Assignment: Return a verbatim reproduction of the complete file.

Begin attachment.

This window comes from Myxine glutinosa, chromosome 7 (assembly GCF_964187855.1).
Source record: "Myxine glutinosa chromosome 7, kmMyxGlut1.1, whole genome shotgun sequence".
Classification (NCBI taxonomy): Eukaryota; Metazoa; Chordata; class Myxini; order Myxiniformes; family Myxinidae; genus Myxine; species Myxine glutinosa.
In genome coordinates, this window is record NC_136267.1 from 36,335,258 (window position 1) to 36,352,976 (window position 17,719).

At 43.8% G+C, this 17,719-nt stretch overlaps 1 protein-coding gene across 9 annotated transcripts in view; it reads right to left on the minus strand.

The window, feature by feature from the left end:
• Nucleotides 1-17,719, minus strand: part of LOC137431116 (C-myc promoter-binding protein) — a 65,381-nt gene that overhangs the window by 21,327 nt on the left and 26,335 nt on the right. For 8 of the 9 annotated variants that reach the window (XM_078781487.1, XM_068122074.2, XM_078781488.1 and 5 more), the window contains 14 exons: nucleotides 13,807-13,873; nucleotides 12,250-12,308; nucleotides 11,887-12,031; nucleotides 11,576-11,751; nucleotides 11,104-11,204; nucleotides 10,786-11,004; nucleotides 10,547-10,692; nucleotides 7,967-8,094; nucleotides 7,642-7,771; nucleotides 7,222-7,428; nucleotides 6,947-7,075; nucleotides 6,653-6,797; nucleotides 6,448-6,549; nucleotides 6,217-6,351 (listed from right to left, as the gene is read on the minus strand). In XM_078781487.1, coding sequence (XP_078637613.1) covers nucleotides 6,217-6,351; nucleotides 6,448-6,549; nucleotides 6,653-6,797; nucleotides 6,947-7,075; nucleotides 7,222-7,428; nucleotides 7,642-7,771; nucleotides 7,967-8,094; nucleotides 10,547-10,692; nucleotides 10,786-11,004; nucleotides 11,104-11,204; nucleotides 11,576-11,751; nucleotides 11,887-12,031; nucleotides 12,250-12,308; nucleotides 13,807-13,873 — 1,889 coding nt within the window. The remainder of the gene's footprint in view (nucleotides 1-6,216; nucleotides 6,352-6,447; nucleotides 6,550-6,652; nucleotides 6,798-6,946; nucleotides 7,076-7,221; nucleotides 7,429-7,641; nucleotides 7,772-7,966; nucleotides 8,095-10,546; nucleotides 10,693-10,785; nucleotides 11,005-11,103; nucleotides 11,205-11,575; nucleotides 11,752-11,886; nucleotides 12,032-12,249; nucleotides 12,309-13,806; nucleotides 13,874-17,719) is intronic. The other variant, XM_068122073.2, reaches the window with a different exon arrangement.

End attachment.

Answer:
This window comes from Myxine glutinosa, chromosome 7 (assembly GCF_964187855.1).
Source record: "Myxine glutinosa chromosome 7, kmMyxGlut1.1, whole genome shotgun sequence".
Classification (NCBI taxonomy): Eukaryota; Metazoa; Chordata; class Myxini; order Myxiniformes; family Myxinidae; genus Myxine; species Myxine glutinosa.
In genome coordinates, this window is record NC_136267.1 from 36,335,258 (window position 1) to 36,352,976 (window position 17,719).

At 43.8% G+C, this 17,719-nt stretch overlaps 1 protein-coding gene across 9 annotated transcripts in view; it reads right to left on the minus strand.

The window, feature by feature from the left end:
• Nucleotides 1-17,719, minus strand: part of LOC137431116 (C-myc promoter-binding protein) — a 65,381-nt gene that overhangs the window by 21,327 nt on the left and 26,335 nt on the right. For 8 of the 9 annotated variants that reach the window (XM_078781487.1, XM_068122074.2, XM_078781488.1 and 5 more), the window contains 14 exons: nucleotides 13,807-13,873; nucleotides 12,250-12,308; nucleotides 11,887-12,031; nucleotides 11,576-11,751; nucleotides 11,104-11,204; nucleotides 10,786-11,004; nucleotides 10,547-10,692; nucleotides 7,967-8,094; nucleotides 7,642-7,771; nucleotides 7,222-7,428; nucleotides 6,947-7,075; nucleotides 6,653-6,797; nucleotides 6,448-6,549; nucleotides 6,217-6,351 (listed from right to left, as the gene is read on the minus strand). In XM_078781487.1, coding sequence (XP_078637613.1) covers nucleotides 6,217-6,351; nucleotides 6,448-6,549; nucleotides 6,653-6,797; nucleotides 6,947-7,075; nucleotides 7,222-7,428; nucleotides 7,642-7,771; nucleotides 7,967-8,094; nucleotides 10,547-10,692; nucleotides 10,786-11,004; nucleotides 11,104-11,204; nucleotides 11,576-11,751; nucleotides 11,887-12,031; nucleotides 12,250-12,308; nucleotides 13,807-13,873 — 1,889 coding nt within the window. The remainder of the gene's footprint in view (nucleotides 1-6,216; nucleotides 6,352-6,447; nucleotides 6,550-6,652; nucleotides 6,798-6,946; nucleotides 7,076-7,221; nucleotides 7,429-7,641; nucleotides 7,772-7,966; nucleotides 8,095-10,546; nucleotides 10,693-10,785; nucleotides 11,005-11,103; nucleotides 11,205-11,575; nucleotides 11,752-11,886; nucleotides 12,032-12,249; nucleotides 12,309-13,806; nucleotides 13,874-17,719) is intronic. The other variant, XM_068122073.2, reaches the window with a different exon arrangement.